Bear markets are typically defined as a 20% decline from a previous market high. We covered bear markets and recessions in our October monthly recap, but we thought we would provide an update given the events of the fourth quarter. Several major US indices, including the Nasdaq 100 (Large Caps), S&P 400 (Mid Caps), and Russell 2000 (Small Caps) along with International indices including MSCI Europe, MSCI Japan, and MSCI Emerging Markets entered into bear market territory in 2018. The S&P 500 fell to the brink of a bear market on Christmas Eve (-19.8%) before rebounding by +6.7% to finish out the year. The S&P 500 is the most widely followed index and is probably the best gauge of the United States stock market. The S&P 500 is an index comprised of the 500 largest US stocks measured by market capitalization.
We believe that parsing whether the S&P 500 actually fell into a bear market is trivial and the more important exercise is to focus on where the market may go from here. Based on our previous analysis, we know that secular bear markets accompanied by a recession tend to last longer, have more severe drawdowns, and longer recovery periods. Going back to 1929, there have been 10 bear markets.
• Number of Bear Markets accompanied by a recession: 8
• Average peak-to-trough decline: -49%
• Average time it took the market to bottom: 29 months
• Average time it took the market to recover back to its previous peak: 68 months
Bear markets not accompanied by a recession tend to be more cyclical in nature. The two bear markets without a recession include right before the Cuban Missile Crisis of 1962 and the Market Crash of 1987.
• Number of Bear Markets without a recession: 2
• Average peak-to-trough decline: -31%
• Average time it took the market to bottom: 5 months
• Average time it took the market to recover back to its previous peak: 18 months
Historically, bear markets that were not accompanied by a recession were milder, quicker, and the recovery period was far shorter. We will not claim that we will be able to precisely predict when the next bear market or recession will start – we do not believe anyone can do this consistently. We can, however, rely on our experience and investment process to analyze data and get a sense of the current environment. While it is certainly possible that the United States falls into a recession in 2019, it still isn’t the most likely outcome based on the current economic data. For now, we expect that if the S&P 500 does indeed fall into a bear market that the duration will be more cyclical than secular.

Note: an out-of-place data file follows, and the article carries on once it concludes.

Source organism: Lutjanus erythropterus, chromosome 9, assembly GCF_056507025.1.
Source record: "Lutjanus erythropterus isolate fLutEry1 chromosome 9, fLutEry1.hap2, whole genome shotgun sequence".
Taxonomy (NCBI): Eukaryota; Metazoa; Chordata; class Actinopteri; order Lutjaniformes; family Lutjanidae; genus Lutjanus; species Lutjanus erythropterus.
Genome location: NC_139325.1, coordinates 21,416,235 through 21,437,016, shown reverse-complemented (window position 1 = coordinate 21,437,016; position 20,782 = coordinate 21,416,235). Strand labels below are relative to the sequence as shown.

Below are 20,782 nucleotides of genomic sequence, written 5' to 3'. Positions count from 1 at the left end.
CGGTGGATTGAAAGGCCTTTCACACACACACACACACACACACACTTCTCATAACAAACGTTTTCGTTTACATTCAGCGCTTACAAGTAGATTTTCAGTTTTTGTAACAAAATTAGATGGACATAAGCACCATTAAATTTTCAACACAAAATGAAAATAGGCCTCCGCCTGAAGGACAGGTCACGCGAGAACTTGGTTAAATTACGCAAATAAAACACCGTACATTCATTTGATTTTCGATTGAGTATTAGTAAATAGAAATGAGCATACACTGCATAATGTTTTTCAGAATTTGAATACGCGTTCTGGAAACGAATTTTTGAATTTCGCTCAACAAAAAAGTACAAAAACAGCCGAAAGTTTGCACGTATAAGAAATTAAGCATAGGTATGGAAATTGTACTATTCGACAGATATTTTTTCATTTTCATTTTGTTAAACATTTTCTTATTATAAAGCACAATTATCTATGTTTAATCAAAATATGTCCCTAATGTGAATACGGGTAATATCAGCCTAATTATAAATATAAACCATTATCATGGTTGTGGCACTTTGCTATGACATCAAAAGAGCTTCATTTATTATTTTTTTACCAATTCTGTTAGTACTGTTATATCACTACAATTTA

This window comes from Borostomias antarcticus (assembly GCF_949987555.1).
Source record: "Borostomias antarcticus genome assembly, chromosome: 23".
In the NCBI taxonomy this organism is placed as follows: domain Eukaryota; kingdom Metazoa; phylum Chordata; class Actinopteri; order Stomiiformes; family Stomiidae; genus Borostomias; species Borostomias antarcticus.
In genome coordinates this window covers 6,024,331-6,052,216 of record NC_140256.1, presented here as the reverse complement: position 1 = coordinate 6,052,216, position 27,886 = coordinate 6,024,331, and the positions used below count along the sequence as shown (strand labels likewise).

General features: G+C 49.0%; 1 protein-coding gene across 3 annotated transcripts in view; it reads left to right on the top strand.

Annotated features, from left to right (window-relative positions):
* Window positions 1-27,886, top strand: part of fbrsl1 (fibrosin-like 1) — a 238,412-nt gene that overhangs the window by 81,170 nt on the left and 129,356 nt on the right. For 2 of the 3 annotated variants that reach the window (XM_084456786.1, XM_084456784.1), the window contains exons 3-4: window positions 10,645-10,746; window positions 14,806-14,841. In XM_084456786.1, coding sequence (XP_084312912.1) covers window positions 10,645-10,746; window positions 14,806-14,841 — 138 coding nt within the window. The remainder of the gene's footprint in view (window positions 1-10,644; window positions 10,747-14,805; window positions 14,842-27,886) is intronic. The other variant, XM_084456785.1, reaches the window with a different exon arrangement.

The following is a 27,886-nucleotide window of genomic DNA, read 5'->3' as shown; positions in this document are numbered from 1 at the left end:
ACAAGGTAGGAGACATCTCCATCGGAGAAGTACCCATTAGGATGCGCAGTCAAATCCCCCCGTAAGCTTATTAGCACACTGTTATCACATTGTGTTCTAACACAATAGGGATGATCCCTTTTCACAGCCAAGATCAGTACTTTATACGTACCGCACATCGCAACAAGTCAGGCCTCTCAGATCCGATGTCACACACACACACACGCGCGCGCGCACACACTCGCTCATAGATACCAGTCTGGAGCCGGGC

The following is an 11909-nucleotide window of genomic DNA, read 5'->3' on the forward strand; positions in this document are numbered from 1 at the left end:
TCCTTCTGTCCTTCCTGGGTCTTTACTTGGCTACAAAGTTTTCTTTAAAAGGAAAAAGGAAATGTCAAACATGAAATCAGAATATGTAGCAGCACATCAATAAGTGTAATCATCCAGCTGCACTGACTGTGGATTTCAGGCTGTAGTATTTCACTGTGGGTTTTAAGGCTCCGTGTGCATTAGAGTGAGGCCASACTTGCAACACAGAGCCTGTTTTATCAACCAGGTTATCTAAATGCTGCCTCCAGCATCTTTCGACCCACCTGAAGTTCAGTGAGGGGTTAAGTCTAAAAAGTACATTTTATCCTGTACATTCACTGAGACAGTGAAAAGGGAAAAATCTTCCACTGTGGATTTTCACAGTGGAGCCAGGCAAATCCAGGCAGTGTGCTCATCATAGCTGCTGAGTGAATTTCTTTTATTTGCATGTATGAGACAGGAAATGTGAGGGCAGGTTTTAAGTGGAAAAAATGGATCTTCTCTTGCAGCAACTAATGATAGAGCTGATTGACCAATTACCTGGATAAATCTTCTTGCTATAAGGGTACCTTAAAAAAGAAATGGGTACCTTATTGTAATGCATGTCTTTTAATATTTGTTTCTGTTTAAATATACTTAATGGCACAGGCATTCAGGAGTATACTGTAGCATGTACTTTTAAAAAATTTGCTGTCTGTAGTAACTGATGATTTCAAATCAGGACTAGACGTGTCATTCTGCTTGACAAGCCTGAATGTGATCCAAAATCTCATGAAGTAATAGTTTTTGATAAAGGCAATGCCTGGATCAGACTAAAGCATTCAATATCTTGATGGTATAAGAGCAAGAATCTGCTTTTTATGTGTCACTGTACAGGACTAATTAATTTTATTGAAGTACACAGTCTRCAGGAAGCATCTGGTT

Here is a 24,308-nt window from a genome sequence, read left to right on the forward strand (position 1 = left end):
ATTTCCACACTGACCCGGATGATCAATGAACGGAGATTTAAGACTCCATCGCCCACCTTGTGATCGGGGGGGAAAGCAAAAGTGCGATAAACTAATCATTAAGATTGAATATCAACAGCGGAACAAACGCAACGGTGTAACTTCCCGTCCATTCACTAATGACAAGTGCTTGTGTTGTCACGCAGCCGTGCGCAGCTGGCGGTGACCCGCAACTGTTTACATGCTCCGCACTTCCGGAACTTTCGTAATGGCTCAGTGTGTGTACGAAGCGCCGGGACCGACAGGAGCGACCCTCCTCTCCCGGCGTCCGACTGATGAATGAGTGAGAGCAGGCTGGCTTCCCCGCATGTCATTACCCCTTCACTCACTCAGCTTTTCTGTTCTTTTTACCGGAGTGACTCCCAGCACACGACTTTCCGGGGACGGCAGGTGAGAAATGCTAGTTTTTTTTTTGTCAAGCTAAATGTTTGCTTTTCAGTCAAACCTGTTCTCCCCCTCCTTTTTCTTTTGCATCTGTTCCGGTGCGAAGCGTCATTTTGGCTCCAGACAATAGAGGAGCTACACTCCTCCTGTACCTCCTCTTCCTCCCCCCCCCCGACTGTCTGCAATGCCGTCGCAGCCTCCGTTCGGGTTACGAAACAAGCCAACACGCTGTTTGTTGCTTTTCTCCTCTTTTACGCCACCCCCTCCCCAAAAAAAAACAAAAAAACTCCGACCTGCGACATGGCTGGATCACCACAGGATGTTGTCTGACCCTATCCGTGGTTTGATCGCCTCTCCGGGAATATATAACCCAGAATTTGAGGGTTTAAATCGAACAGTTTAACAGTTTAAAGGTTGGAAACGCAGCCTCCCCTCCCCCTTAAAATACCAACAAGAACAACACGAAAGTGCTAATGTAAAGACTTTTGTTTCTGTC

Securities and Retirement Plan Consulting Program advisory services offered through LPL Financial, a Registered Investment Advisor, Member FINRA/SIPC. Other advisory services offered through Winthrop Wealth Management, a separate entity from LPL Financial. The economic forecasts set forth in this material may not develop as predicted and there can be no guarantee that strategies promoted will be successful. Content in this material is for general information only and not intended to provide specific advice or recommendations for any individual. The prices of small cap stocks and mid cap stocks are generally more volatile than large cap stocks. Because of their narrow focus, sector investing will be subject to greater volatility than investing more broadly across many sectors and companies. Bonds are subject to market and interest rate risk if sold prior to maturity. Bond values will decline as interest rates rise and bonds are subject to availability and change in price. International investing involves special risks such as currency fluctuation and political instability and may not be suitable for all investors. These risks are often heightened for investments in emerging markets. Price to forward earnings is a measure of the price-to-earnings ratio (P/E) using forecasted earnings All indexes mentioned are unmanaged indexes which cannot be invested into directly. Unmanaged index returns do not reflect fees, expenses, or sales charges. Index performance is not indicative of the performance of any investment. Past performance is no guarantee of future results. The MSCI ACWI (All Country World Index) is a free float-adjusted market capitalization weighted index that is designed to measure the equity market performance of developed and emerging markets. The Standard & Poor’s 500 Index is a capitalization weighted index of 500 stocks designed to measure performance of the broad domestic economy through changes in the aggregate market value of 500 stocks representing all major industries. The S&P Midcap 400 Stock Index is an unmanaged index generally representative of the market for the stocks of mid-sized US companies. The Russell 2000 Index is an unmanaged index generally representative of the 2,000 smallest companies in the Russell 3000 index, which represents approximately 10% of the total market capitalization of the Russell 3000 Index. 12. DISCLOSURES Russell 1000 Value Index measures the performance of those Russell 1000 companies with lower priceto-book ratios and lower forecasted growth values. The Bloomberg Barclays U.S. Aggregate Bond Index is an index of the U.S. investment-grade fixed-rate bond market, including both government and corporate bonds. The Barclays Capital Municipal Bond Index is a broad market performance benchmark for the tax-ex- empt bond market, the bonds included in this index must have a minimum credit rating of at least Baa. The Barclays US High Yield Index covers the universe of fixed rate, non-investment grade debt. Euro- bonds and debt issues from countries designated as emerging markets (sovereign rating of Baa1/BBB+/BBB+ and below using the middle of Moody’s, S&P, and Fitch) are excluded, but Canadian and global bonds (SEC registered) of issuers in non-EMG countries are included. The MSCI EAFE Index is a free float-adjusted market capitalization index that is designed to measure the equity market performance of developed markets, excluding the US & Canada. The MSCI Europe Index captures large and mid cap representation across 15 Developed Markets (DM) countries in Europe*. With 445 constituents, the index covers approximately 85% of the free float-ad- justed market capitalization across the European Developed Markets equity universe. The MSCI Japan Index is designed to measure the performance of the large and mid cap segments of the Japanese market. With 322 constituents, the index covers approximately 85% of the free float-ad- justed market capitalization in Japan. The MSCI EM (Emerging Markets) Index is a free float-adjusted market capitalization weighted index that is designed to measure the equity market performance of the emerging market countries of the Americas, Europe, the Middle East, Africa and Asia. The MSCI China Index captures large and mid cap representation across China H shares, B shares, Red chips, P chips and foreign listing. With 459 constituents, the index covers about 85% of this China equity universe. Currently, the index also includes Large Cap A shares represented at 5% of their free float adjusted market capitalization. The MSCI India Index is designed to measure the performance of the large and mid cap segments of the Indian market. With 78 constituents, the index covers approximately 85% of the Indian equity universe. The Nasdaq-100 Index includes 100 of the largest domestic and international non-financial companies listed on The Nasdaq Stock Market based on market capitalization. The Index reflects companies across major industry groups including computer hardware and software, telecommunications, retail/whole- sale trade and biotechnology. It does not contain securities of financial companies including investment companies.